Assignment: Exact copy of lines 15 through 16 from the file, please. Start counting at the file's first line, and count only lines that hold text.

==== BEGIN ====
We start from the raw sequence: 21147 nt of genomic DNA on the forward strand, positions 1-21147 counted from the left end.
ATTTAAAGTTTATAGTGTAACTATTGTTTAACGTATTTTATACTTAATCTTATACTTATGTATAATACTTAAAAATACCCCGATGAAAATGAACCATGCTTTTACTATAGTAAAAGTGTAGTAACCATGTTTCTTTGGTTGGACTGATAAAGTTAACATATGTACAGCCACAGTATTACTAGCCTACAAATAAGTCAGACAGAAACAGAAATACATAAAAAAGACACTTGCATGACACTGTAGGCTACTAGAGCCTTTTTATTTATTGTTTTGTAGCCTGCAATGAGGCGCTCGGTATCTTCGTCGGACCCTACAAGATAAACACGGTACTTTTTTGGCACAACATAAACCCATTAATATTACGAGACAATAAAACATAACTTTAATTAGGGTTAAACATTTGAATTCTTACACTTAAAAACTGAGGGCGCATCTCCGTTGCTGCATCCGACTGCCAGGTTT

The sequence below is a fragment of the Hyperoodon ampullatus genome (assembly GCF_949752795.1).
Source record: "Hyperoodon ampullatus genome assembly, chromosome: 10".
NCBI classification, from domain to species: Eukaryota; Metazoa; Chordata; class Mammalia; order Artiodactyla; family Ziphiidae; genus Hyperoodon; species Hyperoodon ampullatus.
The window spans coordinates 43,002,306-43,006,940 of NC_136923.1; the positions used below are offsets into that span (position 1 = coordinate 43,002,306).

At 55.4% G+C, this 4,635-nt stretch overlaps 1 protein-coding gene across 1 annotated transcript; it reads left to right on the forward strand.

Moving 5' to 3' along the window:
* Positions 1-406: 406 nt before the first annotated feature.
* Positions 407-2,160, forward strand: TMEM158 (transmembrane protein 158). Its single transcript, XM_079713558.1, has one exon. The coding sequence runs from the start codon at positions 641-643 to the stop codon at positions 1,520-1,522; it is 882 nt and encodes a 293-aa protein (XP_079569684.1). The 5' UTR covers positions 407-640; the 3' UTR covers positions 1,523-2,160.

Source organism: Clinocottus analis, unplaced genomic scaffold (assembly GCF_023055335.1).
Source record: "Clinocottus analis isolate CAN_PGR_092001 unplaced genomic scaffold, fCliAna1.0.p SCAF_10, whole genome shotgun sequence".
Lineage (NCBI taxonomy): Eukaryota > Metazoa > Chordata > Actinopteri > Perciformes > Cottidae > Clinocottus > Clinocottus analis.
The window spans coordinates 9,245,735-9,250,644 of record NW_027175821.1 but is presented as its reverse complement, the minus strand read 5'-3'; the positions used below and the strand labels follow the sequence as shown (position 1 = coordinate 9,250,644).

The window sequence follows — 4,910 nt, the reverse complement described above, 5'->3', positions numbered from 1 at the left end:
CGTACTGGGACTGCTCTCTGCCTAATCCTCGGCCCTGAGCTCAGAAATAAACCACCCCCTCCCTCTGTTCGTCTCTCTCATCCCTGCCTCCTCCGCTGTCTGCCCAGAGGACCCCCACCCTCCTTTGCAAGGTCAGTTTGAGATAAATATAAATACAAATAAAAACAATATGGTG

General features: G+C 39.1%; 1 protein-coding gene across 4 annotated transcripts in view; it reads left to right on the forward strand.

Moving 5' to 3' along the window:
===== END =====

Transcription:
The window sequence follows — 4,910 nt, the reverse complement described above, 5'->3', positions numbered from 1 at the left end:
CGTACTGGGACTGCTCTCTGCCTAATCCTCGGCCCTGAGCTCAGAAATAAACCACCCCCTCCCTCTGTTCGTCTCTCTCATCCCTGCCTCCTCCGCTGTCTGCCCAGAGGACCCCCACCCTCCTTTGCAAGGTCAGTTTGAGATAAATATAAATACAAATAAAAACAATATGGTG